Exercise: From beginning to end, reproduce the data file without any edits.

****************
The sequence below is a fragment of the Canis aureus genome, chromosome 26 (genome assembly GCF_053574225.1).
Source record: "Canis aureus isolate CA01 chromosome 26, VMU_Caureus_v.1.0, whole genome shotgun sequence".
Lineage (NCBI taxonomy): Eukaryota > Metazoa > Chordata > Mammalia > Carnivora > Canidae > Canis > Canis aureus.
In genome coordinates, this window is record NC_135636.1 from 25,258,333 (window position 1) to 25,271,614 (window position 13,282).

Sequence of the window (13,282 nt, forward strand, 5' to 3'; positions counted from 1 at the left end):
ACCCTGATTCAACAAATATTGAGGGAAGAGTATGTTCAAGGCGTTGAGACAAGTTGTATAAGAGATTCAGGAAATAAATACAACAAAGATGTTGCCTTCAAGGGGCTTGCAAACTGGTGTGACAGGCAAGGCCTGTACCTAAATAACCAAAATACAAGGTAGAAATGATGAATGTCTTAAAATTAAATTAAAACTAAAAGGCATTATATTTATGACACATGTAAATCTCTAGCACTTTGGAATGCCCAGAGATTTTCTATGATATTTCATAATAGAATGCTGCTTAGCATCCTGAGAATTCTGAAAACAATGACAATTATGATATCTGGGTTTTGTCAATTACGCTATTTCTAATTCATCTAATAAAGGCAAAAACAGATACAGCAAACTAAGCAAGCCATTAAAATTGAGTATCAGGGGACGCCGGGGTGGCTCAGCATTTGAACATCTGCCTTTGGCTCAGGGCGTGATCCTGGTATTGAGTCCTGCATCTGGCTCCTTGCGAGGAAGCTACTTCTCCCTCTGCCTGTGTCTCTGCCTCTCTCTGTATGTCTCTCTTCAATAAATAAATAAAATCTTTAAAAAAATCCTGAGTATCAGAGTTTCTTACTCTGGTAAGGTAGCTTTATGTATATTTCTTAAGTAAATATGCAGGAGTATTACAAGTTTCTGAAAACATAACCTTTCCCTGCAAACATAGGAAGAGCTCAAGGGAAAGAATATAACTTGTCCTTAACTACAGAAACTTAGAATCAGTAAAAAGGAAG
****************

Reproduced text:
The sequence below is a fragment of the Canis aureus genome, chromosome 26 (genome assembly GCF_053574225.1).
Source record: "Canis aureus isolate CA01 chromosome 26, VMU_Caureus_v.1.0, whole genome shotgun sequence".
Lineage (NCBI taxonomy): Eukaryota > Metazoa > Chordata > Mammalia > Carnivora > Canidae > Canis > Canis aureus.
In genome coordinates, this window is record NC_135636.1 from 25,258,333 (window position 1) to 25,271,614 (window position 13,282).

Sequence of the window (13,282 nt, forward strand, 5' to 3'; positions counted from 1 at the left end):
ACCCTGATTCAACAAATATTGAGGGAAGAGTATGTTCAAGGCGTTGAGACAAGTTGTATAAGAGATTCAGGAAATAAATACAACAAAGATGTTGCCTTCAAGGGGCTTGCAAACTGGTGTGACAGGCAAGGCCTGTACCTAAATAACCAAAATACAAGGTAGAAATGATGAATGTCTTAAAATTAAATTAAAACTAAAAGGCATTATATTTATGACACATGTAAATCTCTAGCACTTTGGAATGCCCAGAGATTTTCTATGATATTTCATAATAGAATGCTGCTTAGCATCCTGAGAATTCTGAAAACAATGACAATTATGATATCTGGGTTTTGTCAATTACGCTATTTCTAATTCATCTAATAAAGGCAAAAACAGATACAGCAAACTAAGCAAGCCATTAAAATTGAGTATCAGGGGACGCCGGGGTGGCTCAGCATTTGAACATCTGCCTTTGGCTCAGGGCGTGATCCTGGTATTGAGTCCTGCATCTGGCTCCTTGCGAGGAAGCTACTTCTCCCTCTGCCTGTGTCTCTGCCTCTCTCTGTATGTCTCTCTTCAATAAATAAATAAAATCTTTAAAAAAATCCTGAGTATCAGAGTTTCTTACTCTGGTAAGGTAGCTTTATGTATATTTCTTAAGTAAATATGCAGGAGTATTACAAGTTTCTGAAAACATAACCTTTCCCTGCAAACATAGGAAGAGCTCAAGGGAAAGAATATAACTTGTCCTTAACTACAGAAACTTAGAATCAGTAAAAAGGAAG